The Brain Game

Good health becomes more important as we age. That’s why last Sunday, while much of the world was watching the Super Bowl, I watched the movie “Concussion.” It’s the true story of a doctor trying to make the world aware of the serious brain damage being done to football players.

Professional football players use their heads as battering rams. Even though they wear safety helmets, each year players experience serious head trauma. Dr. Bennet Omalu first diagnosed the brain condition called CTE that he found when performing autopsies on players who had suffered repeated concussions during their careers. After publishing his findings in a medical journal, the pathologist found himself the target of an angry and powerful NFL.

I’m not against this beloved American pastime. It’s not my favorite sport, but I can see the beauty and skill of the game. But the ominous side of football has been hidden for too long. Coaches and owners go to extreme measures to keep players in the game, even after they’ve been hurt.

I’m not writing this because of how things turned in the last 5 minutes of play in Sunday’s Super Bowl. Something about football reminds me of scenes of gladiators fighting to the death in an ancient colosseum. One movie won’t change the historic human thirst for blood sport. But how many brains and lives must be destroyed in the name of entertainment?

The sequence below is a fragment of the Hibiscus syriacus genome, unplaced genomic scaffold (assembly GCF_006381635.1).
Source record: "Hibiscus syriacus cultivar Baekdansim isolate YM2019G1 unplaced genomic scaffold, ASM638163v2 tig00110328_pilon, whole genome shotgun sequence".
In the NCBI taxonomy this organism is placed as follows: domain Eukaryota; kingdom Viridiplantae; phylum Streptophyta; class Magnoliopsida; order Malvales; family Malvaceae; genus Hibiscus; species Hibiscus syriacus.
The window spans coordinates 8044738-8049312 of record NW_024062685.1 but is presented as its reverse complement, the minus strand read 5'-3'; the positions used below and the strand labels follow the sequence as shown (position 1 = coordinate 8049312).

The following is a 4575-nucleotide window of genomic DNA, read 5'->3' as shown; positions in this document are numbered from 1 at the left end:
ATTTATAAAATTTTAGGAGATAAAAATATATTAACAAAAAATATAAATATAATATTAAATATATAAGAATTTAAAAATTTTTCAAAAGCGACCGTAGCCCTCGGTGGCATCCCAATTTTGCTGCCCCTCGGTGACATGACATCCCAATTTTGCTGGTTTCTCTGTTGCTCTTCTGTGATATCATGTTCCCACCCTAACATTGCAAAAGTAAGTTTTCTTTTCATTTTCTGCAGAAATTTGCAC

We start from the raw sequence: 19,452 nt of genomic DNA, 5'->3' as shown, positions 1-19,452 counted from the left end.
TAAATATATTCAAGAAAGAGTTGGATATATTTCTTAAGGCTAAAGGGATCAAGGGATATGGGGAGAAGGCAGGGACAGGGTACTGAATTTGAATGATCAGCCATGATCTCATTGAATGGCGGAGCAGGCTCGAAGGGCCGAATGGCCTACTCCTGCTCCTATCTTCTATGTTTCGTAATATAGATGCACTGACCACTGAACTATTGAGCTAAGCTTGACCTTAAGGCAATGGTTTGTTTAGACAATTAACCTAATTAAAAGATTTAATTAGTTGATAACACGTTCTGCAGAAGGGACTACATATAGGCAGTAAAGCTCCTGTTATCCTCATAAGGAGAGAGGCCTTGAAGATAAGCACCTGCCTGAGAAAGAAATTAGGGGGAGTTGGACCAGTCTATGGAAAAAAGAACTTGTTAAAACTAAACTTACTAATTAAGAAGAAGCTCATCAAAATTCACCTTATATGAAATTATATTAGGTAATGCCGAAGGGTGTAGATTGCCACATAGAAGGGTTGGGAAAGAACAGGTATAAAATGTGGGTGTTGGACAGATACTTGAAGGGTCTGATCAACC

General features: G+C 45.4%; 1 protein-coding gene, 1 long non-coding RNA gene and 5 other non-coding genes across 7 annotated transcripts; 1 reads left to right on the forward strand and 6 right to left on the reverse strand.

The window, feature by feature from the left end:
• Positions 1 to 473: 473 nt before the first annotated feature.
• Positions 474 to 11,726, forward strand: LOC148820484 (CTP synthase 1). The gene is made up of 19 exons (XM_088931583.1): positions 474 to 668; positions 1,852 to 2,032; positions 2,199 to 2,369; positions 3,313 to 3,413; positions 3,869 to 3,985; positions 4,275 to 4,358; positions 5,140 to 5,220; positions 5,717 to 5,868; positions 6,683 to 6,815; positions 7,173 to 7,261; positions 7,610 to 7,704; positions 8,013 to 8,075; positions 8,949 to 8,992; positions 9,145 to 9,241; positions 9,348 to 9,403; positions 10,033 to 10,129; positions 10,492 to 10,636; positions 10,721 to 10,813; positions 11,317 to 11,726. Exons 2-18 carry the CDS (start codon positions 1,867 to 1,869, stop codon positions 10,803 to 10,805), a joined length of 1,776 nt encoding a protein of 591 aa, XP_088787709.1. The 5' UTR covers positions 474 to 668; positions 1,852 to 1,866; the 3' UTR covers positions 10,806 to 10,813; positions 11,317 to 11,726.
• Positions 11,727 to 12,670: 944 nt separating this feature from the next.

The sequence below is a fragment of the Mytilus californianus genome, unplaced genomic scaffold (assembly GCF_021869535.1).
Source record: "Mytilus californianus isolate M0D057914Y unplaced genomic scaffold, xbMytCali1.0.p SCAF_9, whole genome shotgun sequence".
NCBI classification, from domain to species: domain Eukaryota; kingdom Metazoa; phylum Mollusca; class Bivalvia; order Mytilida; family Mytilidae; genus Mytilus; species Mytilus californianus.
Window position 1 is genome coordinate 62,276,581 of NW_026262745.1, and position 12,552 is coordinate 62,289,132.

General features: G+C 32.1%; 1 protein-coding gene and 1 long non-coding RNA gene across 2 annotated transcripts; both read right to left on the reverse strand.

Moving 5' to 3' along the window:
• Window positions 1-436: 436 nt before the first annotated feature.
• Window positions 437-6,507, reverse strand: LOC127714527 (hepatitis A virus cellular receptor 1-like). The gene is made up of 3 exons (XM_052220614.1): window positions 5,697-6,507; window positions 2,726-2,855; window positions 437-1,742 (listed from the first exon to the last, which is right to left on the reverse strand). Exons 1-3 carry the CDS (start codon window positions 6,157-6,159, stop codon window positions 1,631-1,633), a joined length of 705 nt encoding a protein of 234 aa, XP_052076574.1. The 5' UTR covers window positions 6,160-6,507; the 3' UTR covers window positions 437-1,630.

Some sobering facts were shown at the end of the film. After being sued by over 5,000 players in 2011, the NFL continued concealing the truth. They finally settled on the condition that they would not have to disclose what they knew and when.

Actuaries hired by the NFL concluded that a whopping 28% of professional football players will suffer serious cognitive impairment. That’s a significant proportion! In a country already faced with problems of age-related cognitive issues, it’s something to think about.

As journalist George Will put it: “Football is entertainment in which the audience is expected to delight in gladiatorial action that a growing portion of the audience knows may cause the players degenerative brain disease.”

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